This is the first episode in which Jerry's bedroom is shown.

The doctor's tongue fetish was more extreme in Charles' original draft, but these scenes were cut over concerns that they were too dark.[3]

Jerry's line "You're not a doctor, but you play one in real life" is a play on a famous line from a 1986 commercial for cough syrup: "I’m not a doctor, but I play one on TV."[3]

In a bizarre coincidence, the episode seemingly makes an outlandish prediction when Jerry attempts to have Tor translate the note he wrote. Upon examining it, Tor laughs and mutters "Cleveland 117, San Antonio 109", leaving Jerry even more baffled. Twenty-eight years after the episode aired, the Cleveland Cavaliers beat the San Antonio Spurs 117–109.[4]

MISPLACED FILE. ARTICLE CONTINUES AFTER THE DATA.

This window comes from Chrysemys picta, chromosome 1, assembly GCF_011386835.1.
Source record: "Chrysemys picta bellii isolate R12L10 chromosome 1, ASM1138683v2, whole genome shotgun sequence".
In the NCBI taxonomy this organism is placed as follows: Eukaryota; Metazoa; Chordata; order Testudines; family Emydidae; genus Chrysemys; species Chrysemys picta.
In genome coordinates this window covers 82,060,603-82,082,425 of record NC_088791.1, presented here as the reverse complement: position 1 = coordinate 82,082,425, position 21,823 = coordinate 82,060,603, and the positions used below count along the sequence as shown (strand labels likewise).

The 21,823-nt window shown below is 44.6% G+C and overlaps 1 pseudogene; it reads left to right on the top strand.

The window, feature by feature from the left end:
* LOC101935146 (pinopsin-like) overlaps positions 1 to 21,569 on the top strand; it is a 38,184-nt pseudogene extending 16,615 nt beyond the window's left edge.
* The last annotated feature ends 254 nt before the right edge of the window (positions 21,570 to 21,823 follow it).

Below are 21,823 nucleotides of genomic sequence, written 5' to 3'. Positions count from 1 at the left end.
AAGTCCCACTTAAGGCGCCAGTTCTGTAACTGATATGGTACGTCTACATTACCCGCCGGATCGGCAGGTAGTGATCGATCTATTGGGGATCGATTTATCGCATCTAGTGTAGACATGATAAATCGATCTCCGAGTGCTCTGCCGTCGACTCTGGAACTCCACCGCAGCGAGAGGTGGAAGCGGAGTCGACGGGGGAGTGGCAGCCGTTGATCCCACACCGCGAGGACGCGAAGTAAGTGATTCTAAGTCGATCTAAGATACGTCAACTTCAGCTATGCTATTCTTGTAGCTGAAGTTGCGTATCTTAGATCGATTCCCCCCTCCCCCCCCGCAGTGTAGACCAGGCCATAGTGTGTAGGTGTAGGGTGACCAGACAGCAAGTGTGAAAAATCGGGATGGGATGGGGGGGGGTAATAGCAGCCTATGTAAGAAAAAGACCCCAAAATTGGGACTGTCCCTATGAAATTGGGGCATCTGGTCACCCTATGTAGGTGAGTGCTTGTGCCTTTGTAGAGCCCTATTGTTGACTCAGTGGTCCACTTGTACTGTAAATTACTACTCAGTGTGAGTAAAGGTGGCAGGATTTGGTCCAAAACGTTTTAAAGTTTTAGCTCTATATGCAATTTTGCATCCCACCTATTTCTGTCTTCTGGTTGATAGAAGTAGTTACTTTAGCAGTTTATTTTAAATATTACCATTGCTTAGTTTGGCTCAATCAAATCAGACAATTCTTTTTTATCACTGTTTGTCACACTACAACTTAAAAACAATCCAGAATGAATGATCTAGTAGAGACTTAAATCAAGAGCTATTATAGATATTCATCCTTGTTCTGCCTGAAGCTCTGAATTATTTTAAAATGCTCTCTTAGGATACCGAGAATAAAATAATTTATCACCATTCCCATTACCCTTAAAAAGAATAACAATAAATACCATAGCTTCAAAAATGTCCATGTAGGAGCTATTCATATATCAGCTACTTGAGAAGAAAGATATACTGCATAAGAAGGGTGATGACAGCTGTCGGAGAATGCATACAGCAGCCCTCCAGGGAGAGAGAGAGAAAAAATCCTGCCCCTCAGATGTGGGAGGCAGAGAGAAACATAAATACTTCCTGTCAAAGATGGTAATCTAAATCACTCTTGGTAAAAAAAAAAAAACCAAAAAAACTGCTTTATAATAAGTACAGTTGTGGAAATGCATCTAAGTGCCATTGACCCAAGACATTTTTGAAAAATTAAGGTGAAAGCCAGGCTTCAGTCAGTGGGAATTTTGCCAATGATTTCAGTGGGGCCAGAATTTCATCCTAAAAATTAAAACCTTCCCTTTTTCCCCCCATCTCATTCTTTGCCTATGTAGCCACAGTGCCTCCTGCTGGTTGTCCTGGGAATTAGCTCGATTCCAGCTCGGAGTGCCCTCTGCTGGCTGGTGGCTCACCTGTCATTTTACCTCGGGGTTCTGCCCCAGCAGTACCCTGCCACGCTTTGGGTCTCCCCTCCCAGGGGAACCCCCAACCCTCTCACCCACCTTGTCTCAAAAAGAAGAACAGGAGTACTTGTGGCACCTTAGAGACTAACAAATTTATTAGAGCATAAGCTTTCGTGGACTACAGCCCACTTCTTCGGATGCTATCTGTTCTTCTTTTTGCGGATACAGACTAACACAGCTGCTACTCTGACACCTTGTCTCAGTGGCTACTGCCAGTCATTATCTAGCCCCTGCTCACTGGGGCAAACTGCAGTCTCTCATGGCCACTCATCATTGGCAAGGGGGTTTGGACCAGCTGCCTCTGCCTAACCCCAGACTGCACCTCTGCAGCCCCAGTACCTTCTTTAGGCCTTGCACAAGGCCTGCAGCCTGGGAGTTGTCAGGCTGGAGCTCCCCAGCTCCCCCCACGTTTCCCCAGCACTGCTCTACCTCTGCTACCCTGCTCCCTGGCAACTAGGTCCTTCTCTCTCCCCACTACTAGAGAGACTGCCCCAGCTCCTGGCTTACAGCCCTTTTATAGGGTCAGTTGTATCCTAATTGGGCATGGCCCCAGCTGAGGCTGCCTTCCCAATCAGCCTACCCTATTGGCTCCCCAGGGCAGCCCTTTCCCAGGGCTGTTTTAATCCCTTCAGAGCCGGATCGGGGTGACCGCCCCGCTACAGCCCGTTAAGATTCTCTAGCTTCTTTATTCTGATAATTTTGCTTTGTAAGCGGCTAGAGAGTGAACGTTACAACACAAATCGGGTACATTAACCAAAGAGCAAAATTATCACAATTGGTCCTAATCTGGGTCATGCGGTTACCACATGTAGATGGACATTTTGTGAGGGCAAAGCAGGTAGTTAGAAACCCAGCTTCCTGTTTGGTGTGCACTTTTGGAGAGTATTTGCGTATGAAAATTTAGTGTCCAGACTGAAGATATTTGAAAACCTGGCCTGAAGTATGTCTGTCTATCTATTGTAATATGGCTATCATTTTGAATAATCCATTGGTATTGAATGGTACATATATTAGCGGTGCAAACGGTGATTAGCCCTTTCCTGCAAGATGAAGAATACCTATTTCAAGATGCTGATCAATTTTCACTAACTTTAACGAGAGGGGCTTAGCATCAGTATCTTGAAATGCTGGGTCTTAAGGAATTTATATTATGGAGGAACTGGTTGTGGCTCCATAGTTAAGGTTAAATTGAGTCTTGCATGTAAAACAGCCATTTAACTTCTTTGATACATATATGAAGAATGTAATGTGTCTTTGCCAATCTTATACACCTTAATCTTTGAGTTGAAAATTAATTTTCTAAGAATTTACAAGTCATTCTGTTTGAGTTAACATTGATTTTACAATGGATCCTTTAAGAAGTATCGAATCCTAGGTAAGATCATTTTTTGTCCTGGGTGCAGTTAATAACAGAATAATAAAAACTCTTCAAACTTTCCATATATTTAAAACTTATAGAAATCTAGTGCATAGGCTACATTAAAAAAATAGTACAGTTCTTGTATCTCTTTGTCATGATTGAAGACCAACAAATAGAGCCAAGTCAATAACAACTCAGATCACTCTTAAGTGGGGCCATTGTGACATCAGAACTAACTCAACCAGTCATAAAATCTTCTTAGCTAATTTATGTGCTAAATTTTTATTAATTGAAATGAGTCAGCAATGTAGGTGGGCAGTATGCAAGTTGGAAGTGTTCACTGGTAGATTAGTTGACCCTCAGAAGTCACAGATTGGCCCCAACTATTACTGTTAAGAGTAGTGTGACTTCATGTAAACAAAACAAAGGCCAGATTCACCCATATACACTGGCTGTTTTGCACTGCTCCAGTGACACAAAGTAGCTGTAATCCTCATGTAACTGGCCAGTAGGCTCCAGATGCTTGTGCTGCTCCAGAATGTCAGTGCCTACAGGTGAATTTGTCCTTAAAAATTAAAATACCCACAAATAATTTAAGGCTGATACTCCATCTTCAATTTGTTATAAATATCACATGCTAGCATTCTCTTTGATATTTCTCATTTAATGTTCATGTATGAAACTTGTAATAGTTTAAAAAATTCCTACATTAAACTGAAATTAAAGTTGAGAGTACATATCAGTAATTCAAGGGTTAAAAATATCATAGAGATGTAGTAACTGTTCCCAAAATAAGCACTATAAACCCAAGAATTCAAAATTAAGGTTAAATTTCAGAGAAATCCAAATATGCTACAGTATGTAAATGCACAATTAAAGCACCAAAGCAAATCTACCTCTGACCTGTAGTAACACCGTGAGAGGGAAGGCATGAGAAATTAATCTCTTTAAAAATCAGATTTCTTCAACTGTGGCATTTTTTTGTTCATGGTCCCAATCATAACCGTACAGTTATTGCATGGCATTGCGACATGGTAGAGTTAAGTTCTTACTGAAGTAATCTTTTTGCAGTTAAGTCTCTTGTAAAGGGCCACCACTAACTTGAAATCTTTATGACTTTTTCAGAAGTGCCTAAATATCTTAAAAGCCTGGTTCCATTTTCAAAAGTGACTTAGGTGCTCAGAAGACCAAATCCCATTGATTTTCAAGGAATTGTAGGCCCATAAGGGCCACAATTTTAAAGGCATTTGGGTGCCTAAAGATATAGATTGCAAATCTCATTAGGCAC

Critical responses to the episode were mixed; Mike Flaherty and Mary Kaye Schilling of Entertainment Weekly graded the episode with a D, writing "What Seinfeld excels at is finding the eccentric in the apparently normal. A kooky New Age doctor? That's hitting the broad side of a barn."[5] The Sydney Morning Herald critic Robin Oliver felt that, though he did not think the episode was bad, it was among Seinfeld's lesser episodes.[6] However, Andy Patrizio of IGN considered "The Heart Attack" one of season two's best episodes.[7] St. Louis Post-Dispatch critic Eric Mink also reacted very positively on the episode, praising the Shakespeare reference and Michael Richards' performance in particular.[8]


  1. ^ "Seinfeld Season 2 Episodes". TV Guide. Archived from the original on 2 December 2021. Retrieved 2 December 2021.